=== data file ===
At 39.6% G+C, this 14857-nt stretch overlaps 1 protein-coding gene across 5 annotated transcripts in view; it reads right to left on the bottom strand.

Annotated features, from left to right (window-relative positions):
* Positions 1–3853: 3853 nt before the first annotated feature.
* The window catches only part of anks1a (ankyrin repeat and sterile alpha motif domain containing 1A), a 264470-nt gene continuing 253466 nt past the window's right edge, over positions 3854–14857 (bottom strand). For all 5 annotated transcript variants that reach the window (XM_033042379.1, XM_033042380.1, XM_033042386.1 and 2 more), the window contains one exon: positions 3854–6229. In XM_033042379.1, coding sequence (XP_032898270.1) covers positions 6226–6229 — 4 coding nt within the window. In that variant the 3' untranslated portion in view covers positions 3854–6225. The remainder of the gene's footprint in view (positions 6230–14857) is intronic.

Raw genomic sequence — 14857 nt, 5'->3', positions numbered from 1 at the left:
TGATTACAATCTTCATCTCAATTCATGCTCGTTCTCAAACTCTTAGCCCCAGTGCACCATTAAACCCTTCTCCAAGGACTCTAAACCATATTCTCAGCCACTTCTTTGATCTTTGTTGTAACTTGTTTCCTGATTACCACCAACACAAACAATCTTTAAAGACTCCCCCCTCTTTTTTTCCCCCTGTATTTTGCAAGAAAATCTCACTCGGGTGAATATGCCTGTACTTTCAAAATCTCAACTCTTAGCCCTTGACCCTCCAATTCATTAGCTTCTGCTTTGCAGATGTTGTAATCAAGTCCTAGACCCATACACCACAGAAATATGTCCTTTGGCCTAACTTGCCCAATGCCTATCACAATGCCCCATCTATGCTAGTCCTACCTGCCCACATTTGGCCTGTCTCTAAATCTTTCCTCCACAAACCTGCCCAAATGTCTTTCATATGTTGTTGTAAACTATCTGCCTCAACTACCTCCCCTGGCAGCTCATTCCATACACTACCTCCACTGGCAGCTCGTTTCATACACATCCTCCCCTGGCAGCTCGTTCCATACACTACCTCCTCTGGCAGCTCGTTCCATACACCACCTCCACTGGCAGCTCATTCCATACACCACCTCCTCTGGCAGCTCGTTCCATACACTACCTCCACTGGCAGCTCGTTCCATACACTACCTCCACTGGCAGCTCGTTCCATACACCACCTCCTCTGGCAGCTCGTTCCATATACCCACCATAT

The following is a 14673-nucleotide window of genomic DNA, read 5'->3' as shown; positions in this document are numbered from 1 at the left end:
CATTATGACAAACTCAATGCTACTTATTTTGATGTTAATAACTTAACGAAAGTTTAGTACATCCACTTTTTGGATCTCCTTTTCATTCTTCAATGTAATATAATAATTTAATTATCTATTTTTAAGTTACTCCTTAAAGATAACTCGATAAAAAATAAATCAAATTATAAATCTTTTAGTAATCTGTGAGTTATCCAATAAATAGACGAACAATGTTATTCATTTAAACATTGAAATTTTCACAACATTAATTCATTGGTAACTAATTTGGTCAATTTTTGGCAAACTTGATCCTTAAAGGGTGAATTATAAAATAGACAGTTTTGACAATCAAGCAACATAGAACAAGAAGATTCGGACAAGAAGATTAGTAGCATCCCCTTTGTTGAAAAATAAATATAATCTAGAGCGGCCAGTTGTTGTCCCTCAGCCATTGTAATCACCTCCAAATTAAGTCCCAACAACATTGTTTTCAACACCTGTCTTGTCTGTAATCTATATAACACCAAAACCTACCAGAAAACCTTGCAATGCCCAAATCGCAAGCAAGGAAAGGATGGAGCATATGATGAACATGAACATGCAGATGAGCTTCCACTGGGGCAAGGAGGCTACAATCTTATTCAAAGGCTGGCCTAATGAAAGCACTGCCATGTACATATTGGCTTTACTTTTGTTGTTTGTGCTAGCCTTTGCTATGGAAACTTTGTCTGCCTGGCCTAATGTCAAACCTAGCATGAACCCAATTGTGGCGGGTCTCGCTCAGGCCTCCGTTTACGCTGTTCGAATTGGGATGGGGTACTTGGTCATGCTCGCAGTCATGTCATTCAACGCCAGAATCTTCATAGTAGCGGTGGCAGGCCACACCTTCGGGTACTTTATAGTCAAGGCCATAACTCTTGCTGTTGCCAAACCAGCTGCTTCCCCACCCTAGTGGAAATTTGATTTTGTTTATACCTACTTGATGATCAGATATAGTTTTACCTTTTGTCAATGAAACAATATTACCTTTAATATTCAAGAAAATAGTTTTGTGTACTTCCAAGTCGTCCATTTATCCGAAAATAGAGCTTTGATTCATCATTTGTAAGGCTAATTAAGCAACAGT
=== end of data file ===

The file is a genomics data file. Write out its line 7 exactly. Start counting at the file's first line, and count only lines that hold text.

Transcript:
The following is a 14673-nucleotide window of genomic DNA, read 5'->3' as shown; positions in this document are numbered from 1 at the left end: